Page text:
CR 46:243-253 (2011)  -  DOI: https://doi.org/10.3354/cr00991

Western European climate, and Pinot noir grape harvest dates in Burgundy, France, since the 17th century

Yves M. Tourre1,2,*, Daniel Rousseau3, Lionel Jarlan4, Emmanuel Le Roy Ladurie5, Valérie Daux6

1Météo-France, 31057 Toulouse, France
2Lamont-Doherty Earth Observatory (LDEO) of Columbia University, 10964-1707 Palisades, New York, USA
3Conseil Supérieur de la Météorologie, 31057 Toulouse, France
4Institut de Recherches pour le Développement/Centre d’Etudes Spatiales de la BIOsphère (IRD/CESBIO), 31401 Toulouse, France
5Collège de France, 75005 Paris, France
6Laboratoire des Sciences du Climat et de l’Environnement (LSCE), 91191 Gif-sur-Yvette, France

ABSTRACT: Time-series of growing season air temperature anomalies in the Parisian region and of Pinot noir grape harvest dates (GHD) in Burgundy (1676–2004) are analyzed in the frequency domain. Variability of both time-series display 3 significant frequency-bands (peaks significant at the 5% level): (1) a low-frequency-band (multi-decadal) with a 25 yr peak period, (2) a 3 to 8 yr band period (inter-annual) with a 3.1 yr peak period, and (3) a 2 to 3 yr band period (quasi-biennial) with a 2.4 yr peak period. Joint sea surface temperature/sea level pressure (SST/SLP) EOF analyses based on data from the 20th century along with spatio-temporal patterns for the above frequency-bands, are presented. SST anomalies were found to display early significant spatial SST patterns in the north Atlantic ocean (air temperature lagging by 6 mo) similar to those ob­tained from EOF analyses. It is proposed that the robust power spectra for the above frequency-bands are linked with Atlantic climate variability modulating western European climate: (1) the global Multi-Decadal Oscillation (MDO) with its Atlantic Multi-decadal Oscillation (AMO) footprint, (2) the Atlantic Inter-Annual (IA) fluctuations, and (3) the Atlantic Quasi-Biennial (QB) fluctuations. Moreover these specific western European climate signals are perceived as contributors to the timing of GHD in Burgundy. Thus, advance knowledge on the evolution and phasing of the above climate fluctuations become important elements for viticulture and wine industry management, since anthropogenic effects could have modified time-series patterns, particularly since the mid-1980s.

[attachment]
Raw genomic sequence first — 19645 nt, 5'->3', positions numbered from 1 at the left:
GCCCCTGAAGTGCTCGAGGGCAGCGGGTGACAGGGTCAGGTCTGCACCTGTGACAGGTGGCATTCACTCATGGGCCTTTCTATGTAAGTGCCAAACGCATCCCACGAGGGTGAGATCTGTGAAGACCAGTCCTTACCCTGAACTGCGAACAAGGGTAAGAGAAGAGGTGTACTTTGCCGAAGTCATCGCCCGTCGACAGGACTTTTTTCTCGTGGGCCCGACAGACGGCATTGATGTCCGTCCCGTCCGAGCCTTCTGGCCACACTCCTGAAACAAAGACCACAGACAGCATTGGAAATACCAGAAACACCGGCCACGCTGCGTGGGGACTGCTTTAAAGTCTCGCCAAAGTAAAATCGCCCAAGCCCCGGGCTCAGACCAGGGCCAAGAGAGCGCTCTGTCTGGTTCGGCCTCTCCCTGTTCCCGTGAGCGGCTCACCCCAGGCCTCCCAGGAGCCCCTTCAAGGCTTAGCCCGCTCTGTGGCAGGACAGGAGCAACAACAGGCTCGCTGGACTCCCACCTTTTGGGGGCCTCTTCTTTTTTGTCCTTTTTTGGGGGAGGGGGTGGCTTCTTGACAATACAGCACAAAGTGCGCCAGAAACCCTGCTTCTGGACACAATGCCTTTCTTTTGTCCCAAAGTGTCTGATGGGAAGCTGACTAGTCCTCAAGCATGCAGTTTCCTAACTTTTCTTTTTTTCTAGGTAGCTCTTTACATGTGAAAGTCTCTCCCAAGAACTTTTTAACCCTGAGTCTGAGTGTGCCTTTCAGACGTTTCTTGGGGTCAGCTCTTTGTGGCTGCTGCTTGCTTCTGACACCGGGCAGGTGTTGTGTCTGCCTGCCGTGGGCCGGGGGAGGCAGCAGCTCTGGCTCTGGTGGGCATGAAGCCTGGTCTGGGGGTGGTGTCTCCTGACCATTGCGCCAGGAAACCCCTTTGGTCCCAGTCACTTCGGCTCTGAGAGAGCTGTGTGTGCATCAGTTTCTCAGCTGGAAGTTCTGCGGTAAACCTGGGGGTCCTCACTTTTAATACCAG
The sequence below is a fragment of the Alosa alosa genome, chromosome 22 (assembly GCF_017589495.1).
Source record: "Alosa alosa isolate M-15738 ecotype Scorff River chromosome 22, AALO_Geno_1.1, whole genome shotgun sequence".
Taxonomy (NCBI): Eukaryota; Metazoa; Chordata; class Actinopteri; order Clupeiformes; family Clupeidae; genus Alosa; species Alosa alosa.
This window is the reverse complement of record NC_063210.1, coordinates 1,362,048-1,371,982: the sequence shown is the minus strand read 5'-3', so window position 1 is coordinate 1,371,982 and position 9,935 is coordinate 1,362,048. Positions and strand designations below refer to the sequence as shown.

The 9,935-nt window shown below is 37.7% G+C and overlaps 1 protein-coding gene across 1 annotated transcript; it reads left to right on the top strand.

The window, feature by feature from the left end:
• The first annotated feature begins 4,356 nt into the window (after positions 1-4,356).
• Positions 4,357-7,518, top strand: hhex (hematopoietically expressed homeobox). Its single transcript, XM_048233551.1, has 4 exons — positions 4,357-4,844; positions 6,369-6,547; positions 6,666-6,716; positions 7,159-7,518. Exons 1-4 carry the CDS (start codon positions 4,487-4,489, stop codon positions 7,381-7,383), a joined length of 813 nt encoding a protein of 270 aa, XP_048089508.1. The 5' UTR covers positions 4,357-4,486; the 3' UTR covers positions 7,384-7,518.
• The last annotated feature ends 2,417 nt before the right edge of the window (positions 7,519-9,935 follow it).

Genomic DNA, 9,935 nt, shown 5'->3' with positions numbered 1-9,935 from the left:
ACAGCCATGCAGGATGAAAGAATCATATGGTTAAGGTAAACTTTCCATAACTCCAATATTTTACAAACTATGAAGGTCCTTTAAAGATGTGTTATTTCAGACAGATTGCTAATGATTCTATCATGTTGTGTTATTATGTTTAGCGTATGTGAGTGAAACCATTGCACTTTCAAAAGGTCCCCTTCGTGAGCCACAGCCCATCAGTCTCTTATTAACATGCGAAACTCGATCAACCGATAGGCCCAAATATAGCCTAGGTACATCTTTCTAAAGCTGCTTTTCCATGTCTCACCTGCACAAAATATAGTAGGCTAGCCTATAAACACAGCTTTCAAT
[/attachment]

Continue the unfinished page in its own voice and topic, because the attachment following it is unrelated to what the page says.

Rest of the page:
KEY WORDS: Western European climate variability · Climate change · Grape harvest dates · Pinot noir · Burgundy · GHD


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Cite this article as: Tourre YM, Rousseau D, Jarlan L, Le Roy Ladurie E, Daux V (2011) Western European climate, and Pinot noir grape harvest dates in Burgundy, France, since the 17th century. Clim Res 46:243-253. https://doi.org/10.3354/cr00991

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